- Effectively and continually recruit and equip an ENTIRELY volunteer pool of people to serve the needs of the church and community.
- Keep tabs on how those volunteers are doing week to week, both in their service and in their morale.
- Doing what is necessary to keep those volunteers excited/motivated about what they are doing… and why.
- Effectively hold those volunteers accountable without the “leverage” of salary or other types of tangible motivation (it’s almost an art-form to do this well… and I personally have to work very hard at it, and still don’t do it well.)
- Effectively have and communicate a gripping vision to those he leads.
- Motivate the individuals in his congregation toward continual growth/change, on a heart level.
- Counsel, guide, teach, and equip individuals and families who are experiencing situations he’s never encountered personally.
- In some cases, oversee, encourage, and hold accountable paid staff (from custodians to other ministerial staff).
- Faithfully and consistently pray for those under his care regarding their needs and concerns.
- Maintain his own spiritual walk with integrity and diligence.
- Do all of this while maintaining a healthy, exemplary family life at home (which is a qualification for his position) – 1 Timothy 3:4-5.
And I don’t even think this list is complete.
Seriously, do you know any other profession that is EXPECTED to do all this, every week without fail?
Do you know of any other position EXPECTED to fulfill such a variety of responsibilities with excellence?
Ideas for appreciating your Pastor
I love it when my wife tells me how I can love her better. That way I know, without any doubt whatsoever, that I’m doing something she values, something that speaks love to her.
In that spirit, I want to give you some ideas of what a person in the position of a Pastor would likely appreciate as a meaningful gesture of appreciation.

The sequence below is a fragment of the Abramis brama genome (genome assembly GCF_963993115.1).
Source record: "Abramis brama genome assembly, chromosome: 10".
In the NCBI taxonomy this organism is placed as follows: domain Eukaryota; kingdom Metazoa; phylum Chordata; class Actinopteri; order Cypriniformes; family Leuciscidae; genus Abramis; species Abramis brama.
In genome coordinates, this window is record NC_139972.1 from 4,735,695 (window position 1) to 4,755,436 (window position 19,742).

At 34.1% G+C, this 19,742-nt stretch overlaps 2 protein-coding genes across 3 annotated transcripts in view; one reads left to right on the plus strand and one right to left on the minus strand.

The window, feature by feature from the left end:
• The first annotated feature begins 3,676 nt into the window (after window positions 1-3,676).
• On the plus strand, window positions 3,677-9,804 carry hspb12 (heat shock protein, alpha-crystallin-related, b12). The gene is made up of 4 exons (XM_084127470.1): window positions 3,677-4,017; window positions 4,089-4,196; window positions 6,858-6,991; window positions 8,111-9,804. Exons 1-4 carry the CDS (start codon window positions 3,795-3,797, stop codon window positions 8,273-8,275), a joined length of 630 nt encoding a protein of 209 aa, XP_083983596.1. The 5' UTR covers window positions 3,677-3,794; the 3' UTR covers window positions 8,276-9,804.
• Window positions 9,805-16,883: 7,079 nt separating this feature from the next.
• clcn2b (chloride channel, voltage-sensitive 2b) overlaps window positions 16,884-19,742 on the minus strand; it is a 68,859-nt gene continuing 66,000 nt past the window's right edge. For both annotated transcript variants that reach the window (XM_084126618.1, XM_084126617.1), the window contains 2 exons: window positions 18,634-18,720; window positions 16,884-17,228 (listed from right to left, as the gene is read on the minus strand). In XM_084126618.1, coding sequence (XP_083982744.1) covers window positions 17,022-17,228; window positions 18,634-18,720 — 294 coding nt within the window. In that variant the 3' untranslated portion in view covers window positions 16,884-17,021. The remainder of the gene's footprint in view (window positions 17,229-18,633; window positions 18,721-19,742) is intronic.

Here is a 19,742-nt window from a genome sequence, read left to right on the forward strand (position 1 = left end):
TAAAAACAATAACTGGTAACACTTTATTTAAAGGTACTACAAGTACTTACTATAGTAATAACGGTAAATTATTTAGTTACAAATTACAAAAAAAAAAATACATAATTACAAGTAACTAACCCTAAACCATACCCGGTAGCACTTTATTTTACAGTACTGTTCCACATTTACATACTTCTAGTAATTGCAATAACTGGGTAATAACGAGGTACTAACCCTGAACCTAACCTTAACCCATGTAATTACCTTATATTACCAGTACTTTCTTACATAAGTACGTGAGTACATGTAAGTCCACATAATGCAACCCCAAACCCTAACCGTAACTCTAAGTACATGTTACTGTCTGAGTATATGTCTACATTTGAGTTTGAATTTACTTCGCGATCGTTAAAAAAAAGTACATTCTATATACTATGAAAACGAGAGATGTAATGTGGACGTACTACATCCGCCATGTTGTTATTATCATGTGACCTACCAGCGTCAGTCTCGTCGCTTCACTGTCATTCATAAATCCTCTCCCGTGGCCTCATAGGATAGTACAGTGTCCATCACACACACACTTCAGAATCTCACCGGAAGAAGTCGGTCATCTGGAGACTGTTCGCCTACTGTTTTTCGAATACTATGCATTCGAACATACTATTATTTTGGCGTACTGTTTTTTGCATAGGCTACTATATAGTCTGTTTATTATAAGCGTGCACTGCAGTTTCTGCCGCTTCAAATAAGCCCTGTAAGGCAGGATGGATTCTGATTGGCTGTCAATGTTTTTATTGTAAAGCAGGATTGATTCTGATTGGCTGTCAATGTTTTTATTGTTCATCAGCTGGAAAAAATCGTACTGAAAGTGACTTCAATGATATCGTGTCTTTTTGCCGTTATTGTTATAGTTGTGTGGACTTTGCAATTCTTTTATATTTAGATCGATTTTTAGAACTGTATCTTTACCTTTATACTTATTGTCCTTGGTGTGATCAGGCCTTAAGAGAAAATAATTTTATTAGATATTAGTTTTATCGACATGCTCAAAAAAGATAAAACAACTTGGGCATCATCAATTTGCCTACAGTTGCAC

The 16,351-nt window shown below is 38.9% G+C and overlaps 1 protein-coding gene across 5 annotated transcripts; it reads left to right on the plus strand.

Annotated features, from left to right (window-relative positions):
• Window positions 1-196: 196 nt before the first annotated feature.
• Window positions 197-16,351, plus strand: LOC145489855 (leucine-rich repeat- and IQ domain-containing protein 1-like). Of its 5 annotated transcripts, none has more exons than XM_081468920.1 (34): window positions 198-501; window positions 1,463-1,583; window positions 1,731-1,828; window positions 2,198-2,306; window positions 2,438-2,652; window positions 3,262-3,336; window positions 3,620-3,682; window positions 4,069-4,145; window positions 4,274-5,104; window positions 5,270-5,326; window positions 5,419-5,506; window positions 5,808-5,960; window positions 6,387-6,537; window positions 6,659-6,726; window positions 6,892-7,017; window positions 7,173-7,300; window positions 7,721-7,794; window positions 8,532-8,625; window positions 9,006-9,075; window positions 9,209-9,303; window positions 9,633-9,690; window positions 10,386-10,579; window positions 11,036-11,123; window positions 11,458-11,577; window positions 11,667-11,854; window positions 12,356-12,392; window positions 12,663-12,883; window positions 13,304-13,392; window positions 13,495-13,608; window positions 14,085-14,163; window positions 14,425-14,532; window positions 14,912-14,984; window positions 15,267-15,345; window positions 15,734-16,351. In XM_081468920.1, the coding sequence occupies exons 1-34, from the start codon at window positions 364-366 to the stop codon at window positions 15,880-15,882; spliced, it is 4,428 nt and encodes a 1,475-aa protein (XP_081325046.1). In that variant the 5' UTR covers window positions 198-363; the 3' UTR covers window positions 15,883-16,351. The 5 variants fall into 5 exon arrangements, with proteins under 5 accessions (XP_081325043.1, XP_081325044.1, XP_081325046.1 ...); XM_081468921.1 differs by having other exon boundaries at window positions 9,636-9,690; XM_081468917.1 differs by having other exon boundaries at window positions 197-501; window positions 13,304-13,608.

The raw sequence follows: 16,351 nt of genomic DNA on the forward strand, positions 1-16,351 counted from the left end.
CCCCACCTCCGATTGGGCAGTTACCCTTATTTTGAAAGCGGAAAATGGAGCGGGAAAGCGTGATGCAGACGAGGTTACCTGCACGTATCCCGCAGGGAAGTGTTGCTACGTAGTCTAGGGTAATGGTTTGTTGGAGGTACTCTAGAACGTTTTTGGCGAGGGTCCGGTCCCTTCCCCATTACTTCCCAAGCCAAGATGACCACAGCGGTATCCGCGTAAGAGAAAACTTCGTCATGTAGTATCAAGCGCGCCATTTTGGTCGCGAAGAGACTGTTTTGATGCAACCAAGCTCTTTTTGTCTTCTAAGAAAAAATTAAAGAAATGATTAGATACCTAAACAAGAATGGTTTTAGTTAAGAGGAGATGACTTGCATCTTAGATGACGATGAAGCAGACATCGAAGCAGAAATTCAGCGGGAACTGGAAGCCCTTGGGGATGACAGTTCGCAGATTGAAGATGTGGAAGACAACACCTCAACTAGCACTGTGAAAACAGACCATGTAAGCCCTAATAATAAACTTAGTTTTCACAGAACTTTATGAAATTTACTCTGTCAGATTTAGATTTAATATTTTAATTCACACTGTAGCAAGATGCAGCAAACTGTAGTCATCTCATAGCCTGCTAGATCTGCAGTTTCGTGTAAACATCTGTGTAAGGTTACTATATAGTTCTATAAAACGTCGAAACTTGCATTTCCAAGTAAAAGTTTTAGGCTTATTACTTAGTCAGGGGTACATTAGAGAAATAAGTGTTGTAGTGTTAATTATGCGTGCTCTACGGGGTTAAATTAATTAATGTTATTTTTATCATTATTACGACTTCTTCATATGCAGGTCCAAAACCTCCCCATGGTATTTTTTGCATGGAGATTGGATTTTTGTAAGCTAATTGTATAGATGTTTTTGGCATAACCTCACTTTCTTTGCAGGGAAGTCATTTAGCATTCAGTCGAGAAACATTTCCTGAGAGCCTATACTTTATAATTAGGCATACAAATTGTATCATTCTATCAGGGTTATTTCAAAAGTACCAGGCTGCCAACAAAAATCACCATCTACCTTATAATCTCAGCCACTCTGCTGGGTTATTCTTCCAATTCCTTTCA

- SAY “thank you” to his face, and be specific. Your Pastor needs to HEAR it.
- WRITE him a note of appreciation. Don’t just buy the card and sign it. Make it PERSONAL.
- Write out a LIST of specific ways he’s personally positively impacted YOU and your family, and give it to him. Sometimes we Pastors can’t see the trees because of the forest.
- Say you are SORRY if there are past issues relating to you or the church where he or his family may have been hurt. Sheep-bites often get infected if not addressed and dealt with.
- Take up a monetary COLLECTION for him and his family. Pastors struggle financially just like you. Sometimes the best gift is one that relieves the stresses brought on by financial difficulties. (A side note… don’t tell him what to do with it, i.e. “This is for you to do something fun….”)
- GIFTS are always nice… the thoughts really do count.
- PLAN for him and his wife/family to have some time away from the responsibilities of ministry. A weekend getaway, a dinner out, a surprise week off… be creative.
- ORGANIZE a group of people to send a card/letter/note to him every day of the month. The slow trickle of appreciation can erode a great deal of pain, disillusionment, hurt, etc. that he may be feeling.
- ESTABLISH a “Pastor/Elder Encouragement Team” that takes this issue seriously year-round. Taking this kind of initiative will speak volumes of appreciation and care to your leaders – and it serves you best in the end (Hebrews 13:17).
- RECRUIT people to join you in showing appreciation for him. The more the merrier, and the more effective.
- DON’T FORGET his family. They pay a price to enable him to be in ministry. You truly don’t know how high a price. Make sure you don’t neglect them.
The Christian Home and Family Podcast – an update
You may not know, but I have put together another site focusing on Christian home and family life – in fact, that’s the name of the site!
Part of what I’m doing over there is producing a podcast, that at this point comes out every-other Monday (next one is scheduled to come out on October 1, 2012). So far, here are the topics I’ve covered:
- Episode 1 – 4 steps for developing God’s vision for your home
- Episode 2 – Thinking outside the box about family mission trips (with Carl Walker of En Gedi Retreat)
- Episode 3 – Financial advice for the Christian family (with Glen Stienson of Stewardship Weekly)
- Episode 4 – Establishing daily devotions for kids – part 1 (with my 3 oldest kids – Aaron, Melinda, and Madeline)
- Episode 5 – Establishing daily devotions for kids – part 2 (with my 3 oldest kids – Aaron, Melinda, and Madeline)
- Episode 6 – The bible’s blueprint for marriage (message audio from the church where I serve)
- And the upcoming episode is “The Apostle Paul’s Prescription for Parenting”
I have future episodes that I’m working on which include these topics: